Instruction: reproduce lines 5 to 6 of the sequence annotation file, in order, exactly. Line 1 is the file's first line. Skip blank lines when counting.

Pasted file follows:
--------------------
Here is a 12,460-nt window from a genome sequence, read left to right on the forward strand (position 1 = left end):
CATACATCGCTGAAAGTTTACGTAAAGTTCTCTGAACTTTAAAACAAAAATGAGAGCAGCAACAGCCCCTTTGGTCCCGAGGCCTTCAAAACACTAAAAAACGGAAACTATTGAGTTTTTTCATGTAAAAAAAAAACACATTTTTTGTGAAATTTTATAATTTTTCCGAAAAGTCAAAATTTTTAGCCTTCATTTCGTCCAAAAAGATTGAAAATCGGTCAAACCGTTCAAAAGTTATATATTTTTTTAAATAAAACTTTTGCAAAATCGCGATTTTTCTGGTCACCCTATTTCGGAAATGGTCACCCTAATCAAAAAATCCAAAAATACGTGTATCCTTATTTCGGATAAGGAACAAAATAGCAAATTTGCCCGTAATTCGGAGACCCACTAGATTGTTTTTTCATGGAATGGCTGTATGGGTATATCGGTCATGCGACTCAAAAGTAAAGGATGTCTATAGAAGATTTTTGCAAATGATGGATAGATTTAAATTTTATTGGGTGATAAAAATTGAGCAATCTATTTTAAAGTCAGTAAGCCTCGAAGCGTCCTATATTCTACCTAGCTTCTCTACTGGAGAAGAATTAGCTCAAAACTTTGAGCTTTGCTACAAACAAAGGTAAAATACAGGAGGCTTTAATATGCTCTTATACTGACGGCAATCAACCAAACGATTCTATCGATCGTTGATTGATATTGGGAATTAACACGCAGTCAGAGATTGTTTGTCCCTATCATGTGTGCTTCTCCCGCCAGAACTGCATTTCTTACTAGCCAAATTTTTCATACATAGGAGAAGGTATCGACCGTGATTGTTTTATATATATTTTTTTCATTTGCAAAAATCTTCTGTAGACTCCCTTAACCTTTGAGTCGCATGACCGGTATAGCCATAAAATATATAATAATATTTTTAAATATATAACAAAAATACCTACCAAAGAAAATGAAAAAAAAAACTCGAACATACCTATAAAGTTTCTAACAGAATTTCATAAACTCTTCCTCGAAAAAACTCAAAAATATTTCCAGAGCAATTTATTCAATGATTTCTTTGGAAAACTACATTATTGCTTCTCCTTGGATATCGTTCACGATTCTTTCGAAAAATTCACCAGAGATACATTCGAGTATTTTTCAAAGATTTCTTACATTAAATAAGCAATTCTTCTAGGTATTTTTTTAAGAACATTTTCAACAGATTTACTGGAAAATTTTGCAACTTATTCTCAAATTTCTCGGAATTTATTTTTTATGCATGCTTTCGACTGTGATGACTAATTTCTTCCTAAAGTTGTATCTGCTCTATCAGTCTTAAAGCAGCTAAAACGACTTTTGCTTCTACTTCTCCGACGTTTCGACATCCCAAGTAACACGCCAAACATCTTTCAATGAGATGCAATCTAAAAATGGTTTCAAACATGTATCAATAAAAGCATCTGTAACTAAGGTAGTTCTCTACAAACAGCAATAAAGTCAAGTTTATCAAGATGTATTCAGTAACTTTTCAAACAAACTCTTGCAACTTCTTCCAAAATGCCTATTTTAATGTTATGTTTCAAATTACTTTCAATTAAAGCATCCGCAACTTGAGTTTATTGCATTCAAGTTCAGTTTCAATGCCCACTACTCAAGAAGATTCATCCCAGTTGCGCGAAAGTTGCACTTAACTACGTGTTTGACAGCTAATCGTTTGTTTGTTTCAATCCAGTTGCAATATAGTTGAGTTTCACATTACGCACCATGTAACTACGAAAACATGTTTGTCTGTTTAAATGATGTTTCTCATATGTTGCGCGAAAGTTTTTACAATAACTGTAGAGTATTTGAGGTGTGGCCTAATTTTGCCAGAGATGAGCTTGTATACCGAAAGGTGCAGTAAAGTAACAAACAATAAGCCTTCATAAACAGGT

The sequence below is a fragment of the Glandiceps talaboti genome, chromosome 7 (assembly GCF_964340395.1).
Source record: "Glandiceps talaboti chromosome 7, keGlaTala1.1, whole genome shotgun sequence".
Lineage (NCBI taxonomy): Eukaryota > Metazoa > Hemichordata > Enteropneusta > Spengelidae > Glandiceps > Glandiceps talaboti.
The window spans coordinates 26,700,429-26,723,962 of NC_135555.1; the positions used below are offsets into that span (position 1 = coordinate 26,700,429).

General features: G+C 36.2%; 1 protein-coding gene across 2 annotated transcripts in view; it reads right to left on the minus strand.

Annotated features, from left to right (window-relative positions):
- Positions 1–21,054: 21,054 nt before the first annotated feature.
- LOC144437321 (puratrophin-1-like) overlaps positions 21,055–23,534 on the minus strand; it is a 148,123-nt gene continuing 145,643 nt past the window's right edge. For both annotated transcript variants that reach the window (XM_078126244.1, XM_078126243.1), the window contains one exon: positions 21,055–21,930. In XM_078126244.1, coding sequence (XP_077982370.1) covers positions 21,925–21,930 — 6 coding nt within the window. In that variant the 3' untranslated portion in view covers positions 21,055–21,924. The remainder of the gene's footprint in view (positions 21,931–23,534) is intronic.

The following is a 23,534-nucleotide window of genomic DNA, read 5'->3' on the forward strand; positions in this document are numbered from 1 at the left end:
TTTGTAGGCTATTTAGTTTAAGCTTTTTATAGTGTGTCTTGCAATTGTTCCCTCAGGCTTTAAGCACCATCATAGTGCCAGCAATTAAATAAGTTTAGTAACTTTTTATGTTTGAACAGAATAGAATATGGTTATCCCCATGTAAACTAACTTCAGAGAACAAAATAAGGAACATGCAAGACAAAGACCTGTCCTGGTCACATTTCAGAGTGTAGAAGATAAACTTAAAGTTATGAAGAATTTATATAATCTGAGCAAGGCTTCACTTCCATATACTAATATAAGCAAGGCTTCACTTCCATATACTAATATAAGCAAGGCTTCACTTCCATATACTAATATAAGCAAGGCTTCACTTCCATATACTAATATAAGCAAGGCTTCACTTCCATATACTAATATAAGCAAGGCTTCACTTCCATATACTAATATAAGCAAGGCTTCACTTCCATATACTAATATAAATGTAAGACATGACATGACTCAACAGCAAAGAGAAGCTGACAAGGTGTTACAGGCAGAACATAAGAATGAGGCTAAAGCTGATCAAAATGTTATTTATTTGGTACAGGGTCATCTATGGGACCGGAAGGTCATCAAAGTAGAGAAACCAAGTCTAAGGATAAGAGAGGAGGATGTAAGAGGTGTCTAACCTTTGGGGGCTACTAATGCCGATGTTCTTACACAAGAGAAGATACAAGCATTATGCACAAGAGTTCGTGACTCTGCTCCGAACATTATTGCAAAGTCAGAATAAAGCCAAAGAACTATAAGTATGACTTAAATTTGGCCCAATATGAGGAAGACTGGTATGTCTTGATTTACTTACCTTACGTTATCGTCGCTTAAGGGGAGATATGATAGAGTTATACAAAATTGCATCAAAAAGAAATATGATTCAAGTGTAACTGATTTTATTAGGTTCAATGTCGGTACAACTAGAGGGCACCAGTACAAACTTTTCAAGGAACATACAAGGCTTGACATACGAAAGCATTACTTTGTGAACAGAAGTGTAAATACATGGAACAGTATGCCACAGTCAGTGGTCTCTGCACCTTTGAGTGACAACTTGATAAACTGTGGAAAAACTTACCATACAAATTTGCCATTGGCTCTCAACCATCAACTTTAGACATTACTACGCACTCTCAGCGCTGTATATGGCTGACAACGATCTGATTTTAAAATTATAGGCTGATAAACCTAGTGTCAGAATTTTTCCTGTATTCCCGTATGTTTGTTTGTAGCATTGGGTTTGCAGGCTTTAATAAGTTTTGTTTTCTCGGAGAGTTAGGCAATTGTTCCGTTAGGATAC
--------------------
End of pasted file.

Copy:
Lineage (NCBI taxonomy): Eukaryota > Metazoa > Hemichordata > Enteropneusta > Spengelidae > Glandiceps > Glandiceps talaboti.
The window spans coordinates 26,700,429-26,723,962 of NC_135555.1; the positions used below are offsets into that span (position 1 = coordinate 26,700,429).